I LIKED MY LIFE Makes Us Think About Life

It’s a big week for Abby Fabiaschi. By now, you should know… it’s her launch week! Abby rocked it as a Deb last year, but when her publication date did a dance from 2016 to 2017, we wanted to make sure she had a full debut with us. So this week, our posts are aligning with some themes found in I LIKED MY LIFE and we’re writing about what we’ve learned from an agonizing life moment (grief, loss of a job, divorce, etc).

For me, that agonizing life moment was the first death I ever experienced, initially in the form of my grandfather’s stroke. I was close with my grandparents. Even though they lived an hour away, each morning they picked a different day trip. Sometimes it was to my soccer games. Sometimes it was to grandparents day at one of their seven grandchildren’s schools. It was Science Fairs and Scouting (neighborhoods and school districts whenever family was thinking to move). Every Tuesday after I got off the bus, I knew as soon as I ran up the hill and the trees began to thin, I’d spot their gold sedan in our driveway. I also knew there’d be a box of Dunkin Donuts on the table. My favorite was the glazed. My grandfather’s favorite was the jelly filling.

But then, it all stopped. I was ten. It was right after we left my grandparent’s house for Thanksgiving. Later that night, my mom got a phone call from my grandmother. My Pop-Pop had had a stroke. Not a minor one, but a major one. The doctors were slow to react and to treat him. He ended up in a wheelchair, unable to speak, only able to use one side of his body, with little recognition in his eyes.

I was heartbroken. But, I was also mad. Really mad. Holidays were now spent at a nursing home. There were no more day trips. Tuesday afternoons were just like any other day of the week. Whenever I hugged my grandfather, it was one-sided. I was forgetting the sound of his voice. I was angry.

I spent ten years praying for a miracle that he’d somehow get better. I prayed for my grandmother, for my mom, and also for myself. My grandmother spent every day at the nursing home, refusing to leave my Pop-Pop’s side. In losing my grandfather, I also felt like I lost a large piece of my grandmother.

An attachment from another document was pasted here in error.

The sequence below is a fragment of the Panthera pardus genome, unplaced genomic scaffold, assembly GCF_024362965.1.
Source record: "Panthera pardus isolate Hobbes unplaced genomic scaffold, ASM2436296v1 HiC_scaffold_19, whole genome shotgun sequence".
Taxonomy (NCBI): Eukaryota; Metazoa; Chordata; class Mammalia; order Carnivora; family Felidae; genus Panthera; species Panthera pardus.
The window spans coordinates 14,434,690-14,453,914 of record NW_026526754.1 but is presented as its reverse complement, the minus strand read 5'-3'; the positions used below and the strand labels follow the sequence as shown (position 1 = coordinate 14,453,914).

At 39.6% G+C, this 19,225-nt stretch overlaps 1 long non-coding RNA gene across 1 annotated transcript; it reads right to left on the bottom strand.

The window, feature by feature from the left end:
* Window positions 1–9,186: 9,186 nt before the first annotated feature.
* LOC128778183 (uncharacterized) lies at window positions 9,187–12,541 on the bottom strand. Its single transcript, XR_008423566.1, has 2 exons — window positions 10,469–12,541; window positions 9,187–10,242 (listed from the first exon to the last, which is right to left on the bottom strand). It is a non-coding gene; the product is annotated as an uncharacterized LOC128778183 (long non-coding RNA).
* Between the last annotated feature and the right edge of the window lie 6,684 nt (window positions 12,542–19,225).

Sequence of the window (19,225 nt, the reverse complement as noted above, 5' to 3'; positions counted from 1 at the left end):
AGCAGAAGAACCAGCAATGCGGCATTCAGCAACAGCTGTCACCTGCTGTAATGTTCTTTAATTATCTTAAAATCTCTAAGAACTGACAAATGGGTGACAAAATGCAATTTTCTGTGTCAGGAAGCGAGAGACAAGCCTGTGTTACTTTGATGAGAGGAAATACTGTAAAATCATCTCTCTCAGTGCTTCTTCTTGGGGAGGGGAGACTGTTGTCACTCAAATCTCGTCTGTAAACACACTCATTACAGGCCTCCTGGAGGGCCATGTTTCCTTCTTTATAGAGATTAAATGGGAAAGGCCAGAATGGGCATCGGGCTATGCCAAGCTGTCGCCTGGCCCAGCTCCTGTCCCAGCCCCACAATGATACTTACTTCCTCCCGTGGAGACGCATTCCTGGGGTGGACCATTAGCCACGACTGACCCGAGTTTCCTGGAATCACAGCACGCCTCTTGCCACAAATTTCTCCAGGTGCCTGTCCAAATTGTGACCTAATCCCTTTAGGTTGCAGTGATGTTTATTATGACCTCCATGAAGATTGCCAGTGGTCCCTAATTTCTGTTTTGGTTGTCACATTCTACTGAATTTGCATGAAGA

My grandfather passed away when I was in college over ten years ago. I wasn’t sure how to deal with my emotions so I wrote a poem. I wish I could find it, but it’s probably tucked in some corner of my parents’ attic. But there’s a snippet of the poem that alway seems to be tucked away in the corner of my mind: His arms and legs, once a jungle gym, were replaced by a cold metal chair. 

At the time, I showed the poem to my mom. She cried. She asked me to read it at the funeral. I didn’t want to. It felt too personal. There was anger laced through it and that made me feel selfish. To top it off, I wasn’t much of a public speaker. But I knew it’d mean a lot to my mom, so I spoke slowly, I spoke clearly, and I spoke words that had built up inside of me in the ten years since my Pop-Pop had his stroke. A line from I LIKED MY LIFE that resonates with me (and that resonates with another reader as I see on Goodreads) is to “Practice love, compassion and forgiveness. Anger is nothing but an anchor that keeps you from moving forward.” 

Looking back, in that moment of sharing my inner-most feelings in the form of my poem, I was able to release some of my anger, not toward my grandfather, but toward the ten years I had lost with him. And also, I’ll admit, I released some of my anger that my prayers never were answered. I still missed my grandfather and I ached for the ten years of memories we should’ve had, but I was able to move forward.

I LIKED MY LIFE is the type of novel that makes you think and that makes you feel. Each day this week, the Deb gals have shared their stories about divorce, losing a parent, relating to the characters, and losing a grandparent. I wonder what experience from your life you’ll relate to Abby’s novel.

 

 

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Jenni L. Walsh spent her early years ​chasing around cats, dogs, and chickens in Philadelphia's countryside, before dividing time between a soccer field and a classroom at Villanova University. She put her marketing degree to good use as an advertising copywriter, zip-code hopping with her husband to DC, NYC, NJ, and not surprisingly, back to Philly. There, Jenni's passion for words continued, adding author to her resume. She now balances her laptop with a kid on each hip, and a four-legged child at her feet. BECOMING BONNIE (Tor Forge/Macmillan, 5/9/2017) is her debut novel that tells the untold story of how church-going Bonnelyn Parker becomes half of the infamous Bonnie and Clyde duo during the 1920s. SIDE BY SIDE, telling Bonnie and Clyde's crime spree story, will be released in the summer of 2018. Please learn more about Jenni's books at jennilwalsh.com.

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